Long-distance relationships require perseverance

Sept. 30, 2013

Samantha Morley
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Late afternoon, my phone rang. My boyfriend had received the best news of his life – he’d been accepted by Limerick University in Limerick, Ireland. He was ecstatic. I was less so, but hid it because he already had enough pressure.

We have received much criticism and apprehension from friends and family about our decision to remain in a relationship, but we believe that this trial could strengthen our bond.

According to Statistic Brain in 2012, long distance relationships comprise 32.5 percent of all college relationships.

If we are diligent with staying in contact and remaining honest with each other, then there is a high chance that we will come out of this happily. Long-distance relationships can work.

Upon hearing the news that my boyfriend would be moving, I did what most girls who love their man would do: I cried. I cried a lot.

At the time he got the letter, we had only been dating 10 months. I didn’t want him to leave yet. But I swallowed down the emotions and got to work helping pack his things.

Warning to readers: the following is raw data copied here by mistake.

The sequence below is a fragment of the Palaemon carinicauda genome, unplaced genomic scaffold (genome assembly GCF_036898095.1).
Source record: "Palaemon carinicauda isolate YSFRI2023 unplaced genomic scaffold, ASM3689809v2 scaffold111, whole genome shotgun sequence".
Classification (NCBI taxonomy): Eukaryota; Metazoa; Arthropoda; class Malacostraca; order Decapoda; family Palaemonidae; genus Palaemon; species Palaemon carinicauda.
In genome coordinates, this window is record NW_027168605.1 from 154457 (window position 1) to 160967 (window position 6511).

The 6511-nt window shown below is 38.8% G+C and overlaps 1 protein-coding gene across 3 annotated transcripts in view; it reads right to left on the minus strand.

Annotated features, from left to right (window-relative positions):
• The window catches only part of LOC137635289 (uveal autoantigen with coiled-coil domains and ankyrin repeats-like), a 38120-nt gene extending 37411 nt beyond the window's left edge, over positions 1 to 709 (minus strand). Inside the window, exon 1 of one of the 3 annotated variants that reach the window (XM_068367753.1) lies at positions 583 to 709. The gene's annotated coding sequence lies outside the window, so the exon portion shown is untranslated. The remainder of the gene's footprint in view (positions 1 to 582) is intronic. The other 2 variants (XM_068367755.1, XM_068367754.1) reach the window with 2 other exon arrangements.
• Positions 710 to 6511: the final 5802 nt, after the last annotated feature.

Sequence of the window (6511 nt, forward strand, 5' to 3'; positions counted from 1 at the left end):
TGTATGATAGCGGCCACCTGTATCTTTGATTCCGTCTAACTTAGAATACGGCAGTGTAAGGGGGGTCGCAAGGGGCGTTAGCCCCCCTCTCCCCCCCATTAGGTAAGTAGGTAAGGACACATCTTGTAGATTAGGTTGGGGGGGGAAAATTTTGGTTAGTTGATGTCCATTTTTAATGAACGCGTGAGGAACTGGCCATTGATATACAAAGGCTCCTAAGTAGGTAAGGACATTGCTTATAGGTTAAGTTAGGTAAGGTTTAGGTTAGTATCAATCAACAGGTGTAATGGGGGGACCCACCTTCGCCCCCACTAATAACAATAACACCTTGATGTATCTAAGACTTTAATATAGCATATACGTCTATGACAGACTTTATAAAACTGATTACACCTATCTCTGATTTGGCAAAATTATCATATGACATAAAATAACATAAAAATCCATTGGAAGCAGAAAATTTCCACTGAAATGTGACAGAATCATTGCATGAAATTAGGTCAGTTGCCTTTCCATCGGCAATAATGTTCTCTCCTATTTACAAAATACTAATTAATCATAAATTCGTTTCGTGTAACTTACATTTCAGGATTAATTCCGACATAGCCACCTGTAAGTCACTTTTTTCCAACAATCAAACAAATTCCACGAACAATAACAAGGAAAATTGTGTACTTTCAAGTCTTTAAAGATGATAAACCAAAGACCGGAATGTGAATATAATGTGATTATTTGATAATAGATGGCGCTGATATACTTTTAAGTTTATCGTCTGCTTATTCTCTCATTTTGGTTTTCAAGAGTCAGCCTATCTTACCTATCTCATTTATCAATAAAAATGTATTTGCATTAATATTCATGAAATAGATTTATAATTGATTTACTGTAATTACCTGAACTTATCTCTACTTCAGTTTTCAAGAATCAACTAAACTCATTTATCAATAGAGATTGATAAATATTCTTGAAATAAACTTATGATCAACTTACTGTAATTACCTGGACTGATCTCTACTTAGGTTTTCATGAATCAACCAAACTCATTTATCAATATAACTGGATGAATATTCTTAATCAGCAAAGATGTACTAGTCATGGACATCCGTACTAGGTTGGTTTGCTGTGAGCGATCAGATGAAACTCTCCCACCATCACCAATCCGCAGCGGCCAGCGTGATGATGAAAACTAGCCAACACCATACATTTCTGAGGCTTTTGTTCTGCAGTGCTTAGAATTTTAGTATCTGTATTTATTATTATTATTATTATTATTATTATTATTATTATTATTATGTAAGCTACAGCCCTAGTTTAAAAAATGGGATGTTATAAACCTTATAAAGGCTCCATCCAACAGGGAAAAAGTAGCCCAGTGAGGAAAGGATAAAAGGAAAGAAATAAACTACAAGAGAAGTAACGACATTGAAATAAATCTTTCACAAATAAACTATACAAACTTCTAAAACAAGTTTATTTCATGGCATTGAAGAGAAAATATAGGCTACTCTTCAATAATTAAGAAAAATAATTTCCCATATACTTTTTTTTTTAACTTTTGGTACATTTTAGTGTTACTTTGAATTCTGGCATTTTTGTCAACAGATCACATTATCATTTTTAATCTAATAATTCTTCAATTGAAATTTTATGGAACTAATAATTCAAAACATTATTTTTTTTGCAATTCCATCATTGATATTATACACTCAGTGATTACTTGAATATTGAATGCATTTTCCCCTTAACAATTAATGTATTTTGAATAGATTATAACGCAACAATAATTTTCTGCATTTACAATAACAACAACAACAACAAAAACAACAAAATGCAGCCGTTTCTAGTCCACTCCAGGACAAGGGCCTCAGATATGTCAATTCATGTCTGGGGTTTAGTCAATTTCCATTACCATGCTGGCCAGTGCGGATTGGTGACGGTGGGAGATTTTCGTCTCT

A few weeks later, my boyfriend rented a Penske truck and drove to Boston where he said goodbye to some family and left the country.

He has been gone for a month now.

When someone you love is with you in person, a month goes by very quickly. When you love someone and they are 4,404 miles away, a month feels like a year.

Because of how far away he is, our relationship looks slightly different than a couple living in the same city. Instead of communicating over dinner at a restaurant, we talk over Skype.

Eight time zones apart, scheduling can be difficult, but possible.

We have also had to establish boundaries with people of the opposite gender. He once made friends with a very sweet girl from California and invited her over to his apartment where the two of them had a dinner that he cooked.

That really upset me. But we discussed it, and he assured me that he would be more aware. Now he hangs out with the girl in public areas and around other friends.

Mingling with female friends is fine, and I appreciate that he limits their time to public areas.

I am glad he has made a friend.

Long-distance relationships don’t work unless both parties communicate.

Before he left, we also had conversations about what direction our relationship should go. Should we continue to be together? Are we strong enough to remain loyal to each other?

Since he is my first boyfriend, there was also talk of ending our relationship because “I am young and may feel the urge to explore.”

We have discussed what could happen in the future, such as whether or not I will move to Ireland with him. There is a chance that we may eventually go our separate ways.

His or my career may take us in opposite directions. However, we have hope in our relationship and that it has the potential to strengthen our resolves as time goes on.